Legal Ethics Corner: Undocumented Status Does Not Mean You Can’t Practice Law

Albert J. Boro, Jr., Boro Law Firm

In a matter of first impression, the California Supreme Court recently ruled that the fact an undocumented immigrant is in the United States illegally “does not itself involve moral turpitude or demonstrate moral unfitness so as to justify exclusion from the State Bar.” In re Sergio C. Garcia, 58 Cal. 4th 440, 460 (2014).

Sergio Garcia, who was born in Mexico and brought by his parents to California as an infant and again at age 17, obtained his high school diploma and college and law degrees in California and passed the California bar examination.

The court first found no federal law bar to admission. Although a 1996 statute provides that undocumented immigrants are “not eligible for any State or local public benefit,” including “any . . . professional license . . . provided by an agency of a State or local government or by appropriated funds of a State or local government,” it permits States to pass laws after its enactment date “affirmatively provid[ing] for such eligibility.” 8 U.S.C. § 1621. Shortly after oral argument, the California Legislature passed a law providing that the court may admit to the bar an undocumented immigrant who has fulfilled the requirements for admission, and the court held that this satisfied the federal law. Garcia, 58 Cal. 4th at 458 (discussing Cal. Bus. & Prof. Code § 6064(b)).

The court further held that neither Garcia’s undocumented immigrant status nor his background precluded admission under California law. The court reiterated its prior holding that “‘every intentional violation of the law is not, ipso facto, grounds for excluding an individual from membership in the legal profession.’” Id. at 460 (quoting Hallinan v. Committee of Bar Examiners, 65 Cal. 2d 447, 459 (1966) (convictions for acts of civil disobedience during civil rights movement did not bar admission)). The court reasoned that “an undocumented immigrant’s presence in this country is unlawful” and can result in civil sanctions, but it is not a criminal offense and “does not itself involve moral turpitude or demonstrate moral unfitness so as to justify exclusion from the State Bar.” Id. The court held that, considering Garcia’s “entire life history and conduct,” he possessed the good moral character for admission. Id. at 466.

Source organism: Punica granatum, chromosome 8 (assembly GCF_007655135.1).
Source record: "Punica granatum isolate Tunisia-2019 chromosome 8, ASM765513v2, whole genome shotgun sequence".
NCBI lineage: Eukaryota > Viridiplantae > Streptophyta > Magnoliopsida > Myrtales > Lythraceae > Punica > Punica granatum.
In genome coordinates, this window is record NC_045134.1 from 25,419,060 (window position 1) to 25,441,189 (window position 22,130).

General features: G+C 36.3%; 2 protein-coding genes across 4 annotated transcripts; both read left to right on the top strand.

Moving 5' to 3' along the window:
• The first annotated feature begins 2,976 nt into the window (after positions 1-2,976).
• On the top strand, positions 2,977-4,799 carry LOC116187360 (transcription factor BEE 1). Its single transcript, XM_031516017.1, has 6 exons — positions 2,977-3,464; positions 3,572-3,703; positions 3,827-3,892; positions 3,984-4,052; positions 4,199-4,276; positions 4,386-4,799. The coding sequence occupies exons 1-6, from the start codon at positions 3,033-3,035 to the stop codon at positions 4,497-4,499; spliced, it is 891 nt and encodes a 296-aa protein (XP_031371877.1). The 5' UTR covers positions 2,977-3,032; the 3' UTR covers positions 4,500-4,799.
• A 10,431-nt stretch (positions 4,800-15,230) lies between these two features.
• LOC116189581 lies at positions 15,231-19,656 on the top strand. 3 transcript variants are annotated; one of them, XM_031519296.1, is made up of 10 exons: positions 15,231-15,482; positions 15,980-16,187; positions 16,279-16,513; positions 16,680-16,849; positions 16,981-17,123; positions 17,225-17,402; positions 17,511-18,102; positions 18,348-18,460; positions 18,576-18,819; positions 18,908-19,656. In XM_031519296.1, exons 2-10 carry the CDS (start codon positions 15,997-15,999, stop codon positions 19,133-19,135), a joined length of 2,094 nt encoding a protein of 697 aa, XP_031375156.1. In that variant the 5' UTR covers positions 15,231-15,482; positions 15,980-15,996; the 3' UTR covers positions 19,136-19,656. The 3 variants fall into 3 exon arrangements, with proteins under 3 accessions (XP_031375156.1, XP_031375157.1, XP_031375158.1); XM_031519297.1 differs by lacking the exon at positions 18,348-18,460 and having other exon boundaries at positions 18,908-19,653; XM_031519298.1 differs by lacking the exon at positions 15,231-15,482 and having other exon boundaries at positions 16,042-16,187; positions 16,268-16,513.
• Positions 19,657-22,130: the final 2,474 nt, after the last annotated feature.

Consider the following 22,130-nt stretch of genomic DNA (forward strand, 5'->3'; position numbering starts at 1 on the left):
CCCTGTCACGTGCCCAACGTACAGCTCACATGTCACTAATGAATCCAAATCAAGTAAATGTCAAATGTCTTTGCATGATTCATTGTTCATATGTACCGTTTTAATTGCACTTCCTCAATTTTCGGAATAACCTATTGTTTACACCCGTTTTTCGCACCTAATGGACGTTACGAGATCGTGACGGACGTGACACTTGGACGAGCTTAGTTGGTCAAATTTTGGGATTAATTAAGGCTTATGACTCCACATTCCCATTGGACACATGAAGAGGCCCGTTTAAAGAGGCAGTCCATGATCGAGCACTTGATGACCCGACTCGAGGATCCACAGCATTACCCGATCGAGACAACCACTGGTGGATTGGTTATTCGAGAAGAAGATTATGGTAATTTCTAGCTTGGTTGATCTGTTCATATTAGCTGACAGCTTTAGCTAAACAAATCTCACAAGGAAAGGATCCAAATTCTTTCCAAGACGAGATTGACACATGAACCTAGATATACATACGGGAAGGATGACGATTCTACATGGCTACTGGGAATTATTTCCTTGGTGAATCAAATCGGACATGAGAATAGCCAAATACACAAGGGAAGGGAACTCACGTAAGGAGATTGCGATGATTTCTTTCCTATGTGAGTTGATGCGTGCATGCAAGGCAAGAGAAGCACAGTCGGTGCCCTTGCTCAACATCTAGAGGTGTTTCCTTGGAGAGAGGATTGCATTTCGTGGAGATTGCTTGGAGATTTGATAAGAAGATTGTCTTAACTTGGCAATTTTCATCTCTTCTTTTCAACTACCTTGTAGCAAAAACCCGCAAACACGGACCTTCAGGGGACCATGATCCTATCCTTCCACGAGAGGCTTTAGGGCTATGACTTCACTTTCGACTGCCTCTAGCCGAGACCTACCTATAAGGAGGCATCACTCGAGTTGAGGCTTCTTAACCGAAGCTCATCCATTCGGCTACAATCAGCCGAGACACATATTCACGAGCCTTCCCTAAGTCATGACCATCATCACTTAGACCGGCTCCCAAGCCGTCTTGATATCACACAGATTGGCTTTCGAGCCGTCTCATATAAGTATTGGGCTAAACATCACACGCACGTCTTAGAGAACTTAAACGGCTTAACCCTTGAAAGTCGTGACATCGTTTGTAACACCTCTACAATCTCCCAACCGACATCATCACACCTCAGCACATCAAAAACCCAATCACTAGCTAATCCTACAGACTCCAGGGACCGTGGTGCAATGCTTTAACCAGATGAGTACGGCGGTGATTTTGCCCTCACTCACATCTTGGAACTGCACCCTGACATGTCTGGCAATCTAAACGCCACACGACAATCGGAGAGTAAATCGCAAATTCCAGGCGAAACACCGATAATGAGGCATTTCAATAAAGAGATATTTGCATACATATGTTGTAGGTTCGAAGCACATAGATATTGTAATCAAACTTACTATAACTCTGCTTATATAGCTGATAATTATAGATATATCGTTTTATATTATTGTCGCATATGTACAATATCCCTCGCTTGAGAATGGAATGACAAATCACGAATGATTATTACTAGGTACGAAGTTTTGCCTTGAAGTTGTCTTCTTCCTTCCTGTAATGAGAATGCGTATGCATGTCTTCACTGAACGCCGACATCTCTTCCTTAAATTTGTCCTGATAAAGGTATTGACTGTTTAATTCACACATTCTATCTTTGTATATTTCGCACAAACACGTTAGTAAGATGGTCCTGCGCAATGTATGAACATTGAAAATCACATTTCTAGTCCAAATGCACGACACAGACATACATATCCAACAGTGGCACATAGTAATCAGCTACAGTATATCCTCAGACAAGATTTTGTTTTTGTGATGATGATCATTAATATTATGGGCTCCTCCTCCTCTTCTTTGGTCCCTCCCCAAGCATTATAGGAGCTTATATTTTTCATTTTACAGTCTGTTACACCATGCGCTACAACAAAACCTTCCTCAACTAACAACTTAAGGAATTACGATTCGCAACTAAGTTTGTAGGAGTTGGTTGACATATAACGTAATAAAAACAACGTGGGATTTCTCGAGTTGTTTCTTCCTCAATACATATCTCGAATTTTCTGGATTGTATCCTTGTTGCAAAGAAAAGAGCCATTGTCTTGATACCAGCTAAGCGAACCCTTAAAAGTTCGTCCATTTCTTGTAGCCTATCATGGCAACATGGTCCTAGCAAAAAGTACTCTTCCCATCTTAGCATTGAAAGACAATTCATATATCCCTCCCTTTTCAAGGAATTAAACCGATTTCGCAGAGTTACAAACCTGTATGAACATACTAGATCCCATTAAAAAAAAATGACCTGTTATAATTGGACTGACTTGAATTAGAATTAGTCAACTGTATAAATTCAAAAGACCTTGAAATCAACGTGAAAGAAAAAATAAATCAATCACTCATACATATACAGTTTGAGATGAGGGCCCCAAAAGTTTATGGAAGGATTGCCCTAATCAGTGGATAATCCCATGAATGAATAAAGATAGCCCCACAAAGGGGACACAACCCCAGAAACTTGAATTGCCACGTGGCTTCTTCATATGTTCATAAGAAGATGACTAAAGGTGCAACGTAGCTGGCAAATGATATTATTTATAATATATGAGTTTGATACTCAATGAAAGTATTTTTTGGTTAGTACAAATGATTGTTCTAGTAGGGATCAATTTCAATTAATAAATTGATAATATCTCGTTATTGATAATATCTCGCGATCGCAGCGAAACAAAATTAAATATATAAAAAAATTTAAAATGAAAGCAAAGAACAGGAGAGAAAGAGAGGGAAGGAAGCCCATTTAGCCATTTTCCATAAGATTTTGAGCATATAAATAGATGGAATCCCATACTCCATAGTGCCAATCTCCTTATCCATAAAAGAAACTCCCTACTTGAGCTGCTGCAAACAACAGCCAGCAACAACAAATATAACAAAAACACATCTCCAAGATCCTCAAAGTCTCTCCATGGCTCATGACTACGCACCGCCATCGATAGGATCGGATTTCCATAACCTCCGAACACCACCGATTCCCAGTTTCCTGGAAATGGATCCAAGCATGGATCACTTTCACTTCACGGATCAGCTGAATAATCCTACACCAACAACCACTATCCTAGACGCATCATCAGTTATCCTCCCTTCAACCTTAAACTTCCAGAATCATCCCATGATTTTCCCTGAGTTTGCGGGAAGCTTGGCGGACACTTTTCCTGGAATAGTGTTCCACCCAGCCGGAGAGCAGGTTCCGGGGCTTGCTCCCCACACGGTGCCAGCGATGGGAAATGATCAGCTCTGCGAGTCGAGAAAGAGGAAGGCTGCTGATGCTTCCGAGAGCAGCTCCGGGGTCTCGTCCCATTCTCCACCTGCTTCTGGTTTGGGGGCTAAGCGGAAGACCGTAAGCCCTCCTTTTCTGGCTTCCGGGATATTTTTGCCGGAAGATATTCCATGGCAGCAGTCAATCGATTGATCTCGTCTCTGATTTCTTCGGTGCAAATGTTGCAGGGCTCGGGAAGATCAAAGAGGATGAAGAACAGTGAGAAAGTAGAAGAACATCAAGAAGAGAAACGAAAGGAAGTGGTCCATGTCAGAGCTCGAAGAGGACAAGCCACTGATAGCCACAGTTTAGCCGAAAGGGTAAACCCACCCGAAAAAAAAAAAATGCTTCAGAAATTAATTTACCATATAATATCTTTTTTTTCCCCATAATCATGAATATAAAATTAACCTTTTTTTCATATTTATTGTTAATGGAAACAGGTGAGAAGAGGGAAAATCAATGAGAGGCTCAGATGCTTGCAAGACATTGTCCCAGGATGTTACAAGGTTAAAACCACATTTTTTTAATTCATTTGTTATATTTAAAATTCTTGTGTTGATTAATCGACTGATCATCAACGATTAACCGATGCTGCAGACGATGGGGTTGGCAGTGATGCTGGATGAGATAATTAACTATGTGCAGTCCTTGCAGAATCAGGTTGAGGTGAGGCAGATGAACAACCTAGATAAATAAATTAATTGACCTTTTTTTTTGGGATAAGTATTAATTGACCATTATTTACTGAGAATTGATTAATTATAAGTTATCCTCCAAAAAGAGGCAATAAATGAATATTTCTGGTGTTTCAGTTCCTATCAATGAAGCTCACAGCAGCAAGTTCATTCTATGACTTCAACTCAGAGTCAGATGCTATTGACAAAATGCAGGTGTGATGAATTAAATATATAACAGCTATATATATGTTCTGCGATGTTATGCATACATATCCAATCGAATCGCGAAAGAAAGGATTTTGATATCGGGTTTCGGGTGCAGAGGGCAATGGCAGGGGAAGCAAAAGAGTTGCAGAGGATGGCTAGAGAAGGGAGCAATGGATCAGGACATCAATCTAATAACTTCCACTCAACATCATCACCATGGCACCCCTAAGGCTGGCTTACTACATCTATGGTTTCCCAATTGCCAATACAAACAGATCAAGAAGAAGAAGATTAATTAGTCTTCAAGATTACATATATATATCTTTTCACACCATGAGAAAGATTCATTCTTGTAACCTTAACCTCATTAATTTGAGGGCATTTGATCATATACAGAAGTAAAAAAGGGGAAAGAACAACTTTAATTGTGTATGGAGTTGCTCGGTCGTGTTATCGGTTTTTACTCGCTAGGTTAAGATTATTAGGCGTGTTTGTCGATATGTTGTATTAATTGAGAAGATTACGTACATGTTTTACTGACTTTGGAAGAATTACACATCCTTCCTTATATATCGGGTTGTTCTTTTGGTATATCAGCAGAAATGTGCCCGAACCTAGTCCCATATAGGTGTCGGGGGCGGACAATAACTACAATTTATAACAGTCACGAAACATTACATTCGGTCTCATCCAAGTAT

“Good moral character” is defined in the Rules of the State Bar as including “qualities of honesty, fairness, candor, trustworthiness, observance of fiduciary responsibility, respect for and obedience to the law, and respect for the rights of others and the judicial process.” Rule 4.40(B). “The fundamental question is whether the applicant is fit to practice law, taking into account whether the applicant has engaged in conduct that reflects moral turpitude or has committed misconduct that bears particularly upon the applicant’s fitness to practice law.” Garcia, 58 Cal. 4th at 465. The meaning of moral turpitude “‘must depend upon, and thus relate to, the occupation involved,’” id. at 465 n.20 (citation omitted), and “‘depends upon the state of public morals, and may vary according to the community or the times.’” Hallinan, 65 Cal. 2d at 462 n.12 (citation omitted). “The purposes of investigation by the bar into an applicant’s moral character should be limited to assurance that, if admitted, he will not obstruct the administration of justice or otherwise act unscrupulously in his capacity as an officer of the court.” Hallinan, 65 Cal. 2d at 462.

In Garcia, the court affirms that undocumented status in violation of federal immigration laws “is not itself a sufficient or persuasive basis for denying undocumented immigrants, as a class, admission to the State Bar.” Garcia, 58 Cal. 4th at 461.

About the author:

al-boroAl Boro specializes in antitrust, business litigation, clean energy and technology, and criminal defense. He is a member of BASF’s Legal Ethics Committee.